Vaccines are widely available in our area and we encourage all Lakers to avail themselves of a vaccine. Below are several ways to be vaccinated quickly:

  1. Bay Mills Health Center will host a Moderna vaccine clinic on Thursday, April 8 by appointment at the Armella Parker Senior Center.
  2. LSSU will co-host a second dose Pfizer clinic on Friday, April 9 in the Norris SAC between 10 AM–5 PM (Those who had their first dose at the first clinic on Friday, March 19 should return for their booster).
  3. All LSSU students and employees are eligible for a COVID-19 vaccine through the Chippewa County Health Department and can make an appointment by calling (906) 635-3572.
  4. The Health Department will also be in the Superior Room on Friday, April 16 for an open clinic for LSSU students, employees, and family members to administer the Johnson & Johnson vaccine. No appointments are needed.
  5. Vaccines are also available at Meijer. Appointments can be made by sending the text “COVID” to 75049.

We are confident that our Four Pillars of Laker Safety remain effective ways to mitigate spread of COVID-19. We are also confident in LSSU’s ability to continue in a face-to-face classroom modality. Although the presence of this variant is concerning, it was expected, and heavily influenced our decision in January to hold a virtual commencement. The detection of this variant strain is a reminder to all of us that we must remain vigilant and that, though we are fatigued by COVID-19 response, we must persist.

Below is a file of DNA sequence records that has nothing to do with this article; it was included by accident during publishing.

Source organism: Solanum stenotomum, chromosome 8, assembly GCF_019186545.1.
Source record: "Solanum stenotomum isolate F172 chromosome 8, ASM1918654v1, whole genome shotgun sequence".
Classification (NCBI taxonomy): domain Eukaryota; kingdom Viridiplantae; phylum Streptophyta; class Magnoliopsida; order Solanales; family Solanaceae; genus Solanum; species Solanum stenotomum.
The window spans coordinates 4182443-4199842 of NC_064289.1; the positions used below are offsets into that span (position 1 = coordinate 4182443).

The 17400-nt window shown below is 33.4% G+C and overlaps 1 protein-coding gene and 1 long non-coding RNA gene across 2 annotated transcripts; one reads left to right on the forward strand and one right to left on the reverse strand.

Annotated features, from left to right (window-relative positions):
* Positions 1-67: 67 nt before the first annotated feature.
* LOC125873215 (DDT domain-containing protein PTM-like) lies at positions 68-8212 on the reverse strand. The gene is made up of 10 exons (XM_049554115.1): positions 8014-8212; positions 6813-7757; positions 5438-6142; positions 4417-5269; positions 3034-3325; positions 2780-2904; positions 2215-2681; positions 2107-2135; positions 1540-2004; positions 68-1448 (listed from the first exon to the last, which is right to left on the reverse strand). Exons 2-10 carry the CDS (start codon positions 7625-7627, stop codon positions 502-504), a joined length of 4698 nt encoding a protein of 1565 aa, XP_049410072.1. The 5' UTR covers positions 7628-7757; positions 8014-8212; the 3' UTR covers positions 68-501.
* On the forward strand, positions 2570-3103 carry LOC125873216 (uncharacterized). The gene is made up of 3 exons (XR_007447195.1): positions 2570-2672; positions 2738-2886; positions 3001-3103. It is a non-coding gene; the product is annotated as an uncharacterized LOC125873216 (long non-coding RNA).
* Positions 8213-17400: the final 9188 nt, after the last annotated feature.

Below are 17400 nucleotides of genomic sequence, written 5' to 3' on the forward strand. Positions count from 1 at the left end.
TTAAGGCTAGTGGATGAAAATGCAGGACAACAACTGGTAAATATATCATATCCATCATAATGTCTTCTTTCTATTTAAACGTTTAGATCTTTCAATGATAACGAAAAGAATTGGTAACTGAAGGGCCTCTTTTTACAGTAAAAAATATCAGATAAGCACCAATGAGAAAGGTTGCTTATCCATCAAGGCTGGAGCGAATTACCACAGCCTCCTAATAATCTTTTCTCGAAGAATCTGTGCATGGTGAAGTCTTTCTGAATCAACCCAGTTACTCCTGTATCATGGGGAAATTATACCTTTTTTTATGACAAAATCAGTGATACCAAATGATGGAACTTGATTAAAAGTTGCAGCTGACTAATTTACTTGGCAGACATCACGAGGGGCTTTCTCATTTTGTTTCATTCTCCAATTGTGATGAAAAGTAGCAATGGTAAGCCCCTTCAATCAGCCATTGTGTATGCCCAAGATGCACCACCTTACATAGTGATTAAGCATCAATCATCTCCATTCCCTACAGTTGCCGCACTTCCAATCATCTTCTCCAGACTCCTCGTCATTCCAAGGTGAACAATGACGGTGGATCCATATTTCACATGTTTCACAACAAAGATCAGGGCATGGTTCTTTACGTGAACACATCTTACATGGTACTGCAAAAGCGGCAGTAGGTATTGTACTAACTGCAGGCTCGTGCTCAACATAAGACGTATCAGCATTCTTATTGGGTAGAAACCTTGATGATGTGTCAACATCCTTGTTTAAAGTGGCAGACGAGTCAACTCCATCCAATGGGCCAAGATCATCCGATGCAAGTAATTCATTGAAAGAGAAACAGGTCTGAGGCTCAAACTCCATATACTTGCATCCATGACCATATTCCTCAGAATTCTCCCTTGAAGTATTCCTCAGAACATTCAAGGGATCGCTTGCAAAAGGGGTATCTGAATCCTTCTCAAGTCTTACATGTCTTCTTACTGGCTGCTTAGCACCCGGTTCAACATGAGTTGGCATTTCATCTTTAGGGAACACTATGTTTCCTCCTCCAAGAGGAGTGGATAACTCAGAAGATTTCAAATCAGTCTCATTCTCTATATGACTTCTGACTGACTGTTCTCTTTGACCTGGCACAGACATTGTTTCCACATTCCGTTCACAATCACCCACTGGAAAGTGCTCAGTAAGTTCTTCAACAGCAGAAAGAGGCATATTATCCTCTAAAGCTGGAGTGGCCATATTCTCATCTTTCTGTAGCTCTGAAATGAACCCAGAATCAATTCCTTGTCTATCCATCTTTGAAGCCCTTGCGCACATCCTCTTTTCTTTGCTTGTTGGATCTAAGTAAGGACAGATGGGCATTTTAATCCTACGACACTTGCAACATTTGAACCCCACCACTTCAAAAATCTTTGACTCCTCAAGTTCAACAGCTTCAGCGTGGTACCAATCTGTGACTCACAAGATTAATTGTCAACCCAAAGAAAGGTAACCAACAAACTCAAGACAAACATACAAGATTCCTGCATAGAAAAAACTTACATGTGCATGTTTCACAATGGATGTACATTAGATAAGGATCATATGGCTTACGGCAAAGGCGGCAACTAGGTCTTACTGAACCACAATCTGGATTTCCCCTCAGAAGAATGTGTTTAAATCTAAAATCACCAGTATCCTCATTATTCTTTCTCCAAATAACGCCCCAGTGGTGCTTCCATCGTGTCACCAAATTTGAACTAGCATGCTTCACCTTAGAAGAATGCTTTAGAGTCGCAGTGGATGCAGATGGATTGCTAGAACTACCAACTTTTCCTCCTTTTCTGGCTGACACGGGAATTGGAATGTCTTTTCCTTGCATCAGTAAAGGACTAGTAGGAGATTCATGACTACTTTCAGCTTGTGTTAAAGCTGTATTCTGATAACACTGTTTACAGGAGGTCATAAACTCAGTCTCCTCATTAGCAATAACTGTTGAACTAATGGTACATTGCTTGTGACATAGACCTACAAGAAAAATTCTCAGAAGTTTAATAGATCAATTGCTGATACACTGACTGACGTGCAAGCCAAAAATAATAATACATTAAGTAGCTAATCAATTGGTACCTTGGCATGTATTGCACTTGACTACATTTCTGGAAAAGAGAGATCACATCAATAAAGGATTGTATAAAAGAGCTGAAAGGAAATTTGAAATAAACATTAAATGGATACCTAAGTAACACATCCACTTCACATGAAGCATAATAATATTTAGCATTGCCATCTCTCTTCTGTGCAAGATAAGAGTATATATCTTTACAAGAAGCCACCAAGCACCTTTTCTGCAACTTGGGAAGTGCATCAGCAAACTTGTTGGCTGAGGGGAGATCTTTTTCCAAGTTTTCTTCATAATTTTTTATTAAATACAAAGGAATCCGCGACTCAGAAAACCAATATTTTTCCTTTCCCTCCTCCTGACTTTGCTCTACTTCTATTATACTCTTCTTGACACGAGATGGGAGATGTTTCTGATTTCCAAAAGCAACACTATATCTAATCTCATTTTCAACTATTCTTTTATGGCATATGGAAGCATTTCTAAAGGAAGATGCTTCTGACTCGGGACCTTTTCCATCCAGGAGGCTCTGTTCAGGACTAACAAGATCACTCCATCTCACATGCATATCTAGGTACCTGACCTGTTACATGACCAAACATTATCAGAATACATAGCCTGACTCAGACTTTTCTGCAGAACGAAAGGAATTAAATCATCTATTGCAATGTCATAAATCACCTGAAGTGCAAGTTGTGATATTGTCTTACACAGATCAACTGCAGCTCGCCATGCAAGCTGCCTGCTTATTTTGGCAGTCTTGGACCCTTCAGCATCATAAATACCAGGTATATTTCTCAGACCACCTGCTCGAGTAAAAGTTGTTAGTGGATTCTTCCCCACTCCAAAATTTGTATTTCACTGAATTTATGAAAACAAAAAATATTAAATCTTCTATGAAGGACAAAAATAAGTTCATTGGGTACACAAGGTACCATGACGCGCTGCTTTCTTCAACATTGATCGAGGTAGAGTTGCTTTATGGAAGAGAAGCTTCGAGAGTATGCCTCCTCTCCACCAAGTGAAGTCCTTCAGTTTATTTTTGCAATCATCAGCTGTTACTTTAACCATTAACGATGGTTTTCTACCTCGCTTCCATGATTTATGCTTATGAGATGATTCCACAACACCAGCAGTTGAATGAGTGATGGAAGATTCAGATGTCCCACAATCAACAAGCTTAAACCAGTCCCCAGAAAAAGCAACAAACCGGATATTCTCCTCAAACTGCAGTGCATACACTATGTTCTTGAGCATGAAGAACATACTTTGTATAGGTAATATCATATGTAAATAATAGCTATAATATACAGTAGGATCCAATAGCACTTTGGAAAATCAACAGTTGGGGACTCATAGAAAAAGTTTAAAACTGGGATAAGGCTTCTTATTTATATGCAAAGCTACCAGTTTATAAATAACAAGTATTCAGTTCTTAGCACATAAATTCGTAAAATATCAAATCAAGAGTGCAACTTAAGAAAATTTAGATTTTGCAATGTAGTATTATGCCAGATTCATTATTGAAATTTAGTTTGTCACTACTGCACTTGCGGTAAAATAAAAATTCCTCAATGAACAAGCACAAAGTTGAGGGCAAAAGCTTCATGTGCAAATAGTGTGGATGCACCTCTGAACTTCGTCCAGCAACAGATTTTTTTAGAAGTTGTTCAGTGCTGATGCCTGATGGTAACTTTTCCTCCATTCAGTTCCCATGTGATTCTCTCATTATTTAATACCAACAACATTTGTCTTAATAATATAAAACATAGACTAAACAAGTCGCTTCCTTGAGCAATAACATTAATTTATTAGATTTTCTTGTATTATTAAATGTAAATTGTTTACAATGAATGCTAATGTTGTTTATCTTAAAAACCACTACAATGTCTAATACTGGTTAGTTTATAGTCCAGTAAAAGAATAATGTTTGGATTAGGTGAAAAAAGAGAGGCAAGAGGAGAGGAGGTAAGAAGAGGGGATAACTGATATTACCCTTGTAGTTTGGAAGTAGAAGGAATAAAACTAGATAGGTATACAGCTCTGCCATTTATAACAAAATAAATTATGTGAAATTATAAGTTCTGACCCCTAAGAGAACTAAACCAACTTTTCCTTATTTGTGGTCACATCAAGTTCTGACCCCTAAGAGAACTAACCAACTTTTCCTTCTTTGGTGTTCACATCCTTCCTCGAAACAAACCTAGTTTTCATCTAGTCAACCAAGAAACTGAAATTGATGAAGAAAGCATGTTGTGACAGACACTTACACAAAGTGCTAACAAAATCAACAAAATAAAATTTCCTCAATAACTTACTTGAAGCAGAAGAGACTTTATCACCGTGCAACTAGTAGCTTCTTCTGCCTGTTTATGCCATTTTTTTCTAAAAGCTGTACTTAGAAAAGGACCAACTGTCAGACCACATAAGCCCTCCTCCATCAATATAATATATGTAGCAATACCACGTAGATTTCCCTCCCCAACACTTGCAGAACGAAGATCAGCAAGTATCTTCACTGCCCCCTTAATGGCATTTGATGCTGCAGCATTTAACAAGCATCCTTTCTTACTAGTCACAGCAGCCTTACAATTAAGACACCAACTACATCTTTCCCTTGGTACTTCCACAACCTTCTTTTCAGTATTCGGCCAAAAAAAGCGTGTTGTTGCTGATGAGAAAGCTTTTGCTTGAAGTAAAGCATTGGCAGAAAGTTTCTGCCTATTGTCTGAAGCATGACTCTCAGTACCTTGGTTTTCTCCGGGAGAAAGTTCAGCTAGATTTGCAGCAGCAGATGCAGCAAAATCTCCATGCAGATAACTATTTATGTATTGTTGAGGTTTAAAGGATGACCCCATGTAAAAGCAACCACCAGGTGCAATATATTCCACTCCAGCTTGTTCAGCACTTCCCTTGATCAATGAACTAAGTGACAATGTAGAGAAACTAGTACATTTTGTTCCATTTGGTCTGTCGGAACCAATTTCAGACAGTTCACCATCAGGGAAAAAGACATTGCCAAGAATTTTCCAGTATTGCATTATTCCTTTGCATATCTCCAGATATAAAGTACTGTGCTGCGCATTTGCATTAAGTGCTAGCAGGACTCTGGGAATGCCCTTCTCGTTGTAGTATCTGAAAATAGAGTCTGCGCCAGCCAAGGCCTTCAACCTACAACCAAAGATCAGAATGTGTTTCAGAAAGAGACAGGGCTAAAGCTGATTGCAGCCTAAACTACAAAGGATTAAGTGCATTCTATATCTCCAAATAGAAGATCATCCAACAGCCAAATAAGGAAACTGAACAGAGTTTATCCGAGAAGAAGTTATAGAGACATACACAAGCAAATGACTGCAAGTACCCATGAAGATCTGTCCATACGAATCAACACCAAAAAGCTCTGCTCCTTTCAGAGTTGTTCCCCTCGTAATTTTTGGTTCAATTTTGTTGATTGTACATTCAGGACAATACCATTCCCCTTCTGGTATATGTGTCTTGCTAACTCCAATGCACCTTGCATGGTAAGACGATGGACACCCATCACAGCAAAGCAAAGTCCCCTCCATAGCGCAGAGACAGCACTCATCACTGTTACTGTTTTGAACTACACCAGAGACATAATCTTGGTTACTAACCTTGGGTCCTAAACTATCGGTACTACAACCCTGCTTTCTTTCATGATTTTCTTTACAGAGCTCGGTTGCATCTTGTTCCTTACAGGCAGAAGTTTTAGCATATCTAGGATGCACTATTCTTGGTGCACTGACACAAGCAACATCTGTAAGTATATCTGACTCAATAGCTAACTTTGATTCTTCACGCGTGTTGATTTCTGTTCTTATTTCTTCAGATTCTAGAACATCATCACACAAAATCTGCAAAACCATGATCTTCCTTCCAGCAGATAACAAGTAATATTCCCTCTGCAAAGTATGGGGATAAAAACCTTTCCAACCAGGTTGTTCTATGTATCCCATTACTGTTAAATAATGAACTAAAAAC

Please do your part to keep our communities safe.

Thank you,

Dr. Michael Beazley
Dean of Student Affairs
Lake Superior State University

President Hanley Updates

Spring 2021: Return to Campus – Jan. 11, 2021

Dear Students,

Happy New Year! I hope 2021 is off to a good start for each of you and your loved ones. I also hope you have enjoyed time away from campus during the semester break. We are days away from your arrival to campus for Spring 2021 and I want to share information about what to expect in the days ahead.

Spring Operation & New Student Orientation

We will resume face-to-face instruction on Tuesday, January 19. The Four Pillars of Laker Safety – practicing social distance, wearing face coverings, enhancing sanitization, and enacting personal responsibility – will continue to guide our Return to Campus plan.

New Student Orientation will occur on Friday, January 15. New students will receive detailed instructions under separate cover. Returning on-campus students will receive specific instructions from University Housing under separate cover.